HAPPY APRIL FOOLS' DAY! Those papers are still due, but at least now you've had a chance to smile and relax with this scenic view of this serene canal.  Good luck with those submissions :)

Dislike this! Facebook (finally) shows love for the dislike button

Supposing that it is possible some haven't heard yet that Facebook is going to introduce a 'dislike' button to its (still) relatively popular interface, I spoke with Owen Boss of the Boston Herald recently about this *major* change, that users have been reportedly asking for, well, for years.

Now that the 'dislike' button is nearly upon us, what will happen?  Will young users return? Unlikely.  

Though I am surprised that "it took so long” for Facebook to develop a 'dislike' option, I do expect, in the broader sense that the roll-out will help the site ensure users are presented with the kind of content they want to see.

As I mentioned in my interview, “I think it makes strategic sense for Facebook to have a better metric of what people like and don’t like because it’s probably going to dictate more of what they see.”

Facebook has been moving aggressively toward more of a focus on algorithmic content delivery, and what could be better at helping Facebook deliver information to you that you want to see other than an explicit device (i.e., button) that informs the algorithm not only what you like, and what you pause to read, but what you actually don't like?

All that being said, certain shares are going to invariably violate being 'disliked', at least on the whole, including the preference of 'the Internet' for cat videos and other cute-themed memes.

Given that background, I submit the following image of the most adorable 4-year-old and contend even Facebook's 'dislike' button will constantly be negotiated.

The new normal? Social media, violence, and the construction of reality

Recently I received a call from Bob McGovern at the Boston Herald to discuss the changing news norms that social media have introduced to journalism, particularly in the wake of the shooting of two journalists in Virginia earlier this week.  While that story of course has received widespread media coverage in the US and around the world, I thought McGovern's piece was of considerable interest because it took a more meta-analytic approach to what social media means in terms of news cycles, the pressure to publish first, and how the priority of getting news "right" -- both factually and ethically -- is being renegotiated and diminished.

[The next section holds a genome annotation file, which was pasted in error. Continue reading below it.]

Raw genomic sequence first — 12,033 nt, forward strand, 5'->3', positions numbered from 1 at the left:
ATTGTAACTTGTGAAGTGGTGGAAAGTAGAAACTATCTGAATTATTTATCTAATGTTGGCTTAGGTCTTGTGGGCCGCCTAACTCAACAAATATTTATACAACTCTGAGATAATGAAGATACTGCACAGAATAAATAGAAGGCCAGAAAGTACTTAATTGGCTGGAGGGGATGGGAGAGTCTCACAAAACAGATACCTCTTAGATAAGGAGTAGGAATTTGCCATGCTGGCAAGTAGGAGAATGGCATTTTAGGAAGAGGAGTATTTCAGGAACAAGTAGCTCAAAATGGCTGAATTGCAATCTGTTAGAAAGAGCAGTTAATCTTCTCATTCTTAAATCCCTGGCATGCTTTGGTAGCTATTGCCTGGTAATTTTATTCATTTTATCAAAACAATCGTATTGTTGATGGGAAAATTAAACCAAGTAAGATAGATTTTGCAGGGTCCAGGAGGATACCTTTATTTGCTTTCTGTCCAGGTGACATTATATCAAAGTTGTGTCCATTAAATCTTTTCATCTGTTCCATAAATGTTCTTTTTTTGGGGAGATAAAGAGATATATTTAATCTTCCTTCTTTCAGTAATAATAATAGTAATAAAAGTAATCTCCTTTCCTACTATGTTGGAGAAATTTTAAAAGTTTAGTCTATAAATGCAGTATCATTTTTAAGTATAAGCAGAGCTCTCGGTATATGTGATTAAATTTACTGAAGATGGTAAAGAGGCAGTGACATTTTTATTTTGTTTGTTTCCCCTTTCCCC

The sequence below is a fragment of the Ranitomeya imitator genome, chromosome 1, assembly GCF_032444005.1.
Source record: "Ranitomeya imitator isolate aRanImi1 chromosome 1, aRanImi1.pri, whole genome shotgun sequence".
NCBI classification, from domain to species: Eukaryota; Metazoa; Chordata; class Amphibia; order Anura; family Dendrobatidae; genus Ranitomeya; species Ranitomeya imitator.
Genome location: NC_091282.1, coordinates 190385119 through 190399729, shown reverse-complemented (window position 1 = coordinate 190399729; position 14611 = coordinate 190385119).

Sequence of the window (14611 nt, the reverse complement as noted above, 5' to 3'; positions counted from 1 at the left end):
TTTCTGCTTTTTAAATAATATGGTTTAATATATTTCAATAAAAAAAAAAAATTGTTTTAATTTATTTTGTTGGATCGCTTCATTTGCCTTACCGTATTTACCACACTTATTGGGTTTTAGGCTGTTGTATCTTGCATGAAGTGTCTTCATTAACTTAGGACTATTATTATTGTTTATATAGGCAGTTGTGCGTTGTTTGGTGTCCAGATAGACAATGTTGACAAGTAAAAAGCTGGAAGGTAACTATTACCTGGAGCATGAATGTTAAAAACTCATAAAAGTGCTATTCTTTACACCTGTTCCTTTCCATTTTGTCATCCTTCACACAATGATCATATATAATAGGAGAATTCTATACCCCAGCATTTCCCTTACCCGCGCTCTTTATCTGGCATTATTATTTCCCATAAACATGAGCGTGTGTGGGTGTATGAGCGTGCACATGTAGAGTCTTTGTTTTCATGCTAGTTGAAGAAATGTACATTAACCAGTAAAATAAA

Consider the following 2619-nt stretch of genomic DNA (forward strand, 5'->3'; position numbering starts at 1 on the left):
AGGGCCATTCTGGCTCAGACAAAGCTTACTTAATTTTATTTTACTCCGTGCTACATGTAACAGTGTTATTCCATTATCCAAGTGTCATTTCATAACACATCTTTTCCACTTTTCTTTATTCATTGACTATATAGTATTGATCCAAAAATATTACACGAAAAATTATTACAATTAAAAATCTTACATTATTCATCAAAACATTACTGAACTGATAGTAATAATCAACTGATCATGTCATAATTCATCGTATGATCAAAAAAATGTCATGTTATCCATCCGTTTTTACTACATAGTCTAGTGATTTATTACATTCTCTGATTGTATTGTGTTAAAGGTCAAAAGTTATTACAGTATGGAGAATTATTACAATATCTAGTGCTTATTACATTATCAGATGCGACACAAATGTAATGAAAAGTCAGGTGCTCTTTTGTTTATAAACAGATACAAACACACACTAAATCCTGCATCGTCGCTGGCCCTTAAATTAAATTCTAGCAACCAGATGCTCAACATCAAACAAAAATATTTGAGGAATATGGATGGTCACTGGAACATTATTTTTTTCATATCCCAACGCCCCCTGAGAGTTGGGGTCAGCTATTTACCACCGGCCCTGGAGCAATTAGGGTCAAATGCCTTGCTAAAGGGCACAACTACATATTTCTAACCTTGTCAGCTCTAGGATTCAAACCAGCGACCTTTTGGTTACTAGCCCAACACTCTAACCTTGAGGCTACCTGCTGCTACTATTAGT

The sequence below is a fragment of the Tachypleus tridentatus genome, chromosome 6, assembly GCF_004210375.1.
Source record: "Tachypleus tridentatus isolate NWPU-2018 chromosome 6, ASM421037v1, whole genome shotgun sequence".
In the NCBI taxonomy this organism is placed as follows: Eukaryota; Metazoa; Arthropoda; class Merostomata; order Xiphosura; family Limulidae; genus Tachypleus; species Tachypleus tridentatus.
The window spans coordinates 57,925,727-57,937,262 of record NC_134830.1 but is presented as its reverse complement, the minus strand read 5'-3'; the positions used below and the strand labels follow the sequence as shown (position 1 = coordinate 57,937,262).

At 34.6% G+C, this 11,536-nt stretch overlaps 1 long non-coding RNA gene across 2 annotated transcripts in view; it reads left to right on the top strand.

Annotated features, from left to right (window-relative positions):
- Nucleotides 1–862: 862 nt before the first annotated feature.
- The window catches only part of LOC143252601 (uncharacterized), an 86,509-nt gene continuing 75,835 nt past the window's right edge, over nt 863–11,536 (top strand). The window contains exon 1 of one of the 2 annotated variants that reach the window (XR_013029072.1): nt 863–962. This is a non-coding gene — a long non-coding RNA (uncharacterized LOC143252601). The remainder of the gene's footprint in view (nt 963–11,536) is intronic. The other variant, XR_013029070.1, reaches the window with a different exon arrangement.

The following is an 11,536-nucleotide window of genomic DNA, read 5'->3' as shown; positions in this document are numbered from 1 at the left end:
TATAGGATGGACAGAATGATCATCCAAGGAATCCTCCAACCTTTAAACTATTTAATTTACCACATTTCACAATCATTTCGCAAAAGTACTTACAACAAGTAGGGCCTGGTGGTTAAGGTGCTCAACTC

The full link to that story is here, and also features the opinions of David Gerzof Richard along with my own thoughts on a broader social phenomenon of violence and individual media users as personal mass communicators of what, for lack of a better term, may be considered social media murder. 

Status Update on the BU-TCAT

Earlier today I disabled the automatic public login feature of the BU-TCAT.  The Twitter Collection and Analysis Toolkit still exists at Boston University but it is no longer something that I provide to the general public.  There are a variety of reasons for this decision, including but not limited to terms of service and the drain on my time and resources.  Those individuals that are still interested accessing the BU-TCAT or adding search terms can contact me directly.  

Apologies for any inconvenience caused. 

 The automatic public login feature for BU-TCAT has been disabled indefinitely. 

The automatic public login feature for BU-TCAT has been disabled indefinitely. 

Geolocation in Gephi with Twitter Data Tutorial

Geolocation remains an opt-in feature on Twitter, which has rendered it relatively unpopular with users -- most statistics suggest between 1% and 2% of users actually choose to provide their exact coordinates.  This enormous limitation therefore makes such data largely ungeneralizable to Twitter users more broadly (see, for example, here and here) but that has not diminished the appeal of the idea of getting to understand which users are tweeting what from where.

My graduate class in the Emerging Media Studies program at Boston University recently took up this task while fully understanding what were producing was, at best, only a fraction of all activity on any given topic.  Since I have not been able to find a decent tutorial on how to do this elsewhere, I thought I'd post mine here.  Please feel free to comment or email me with feedback.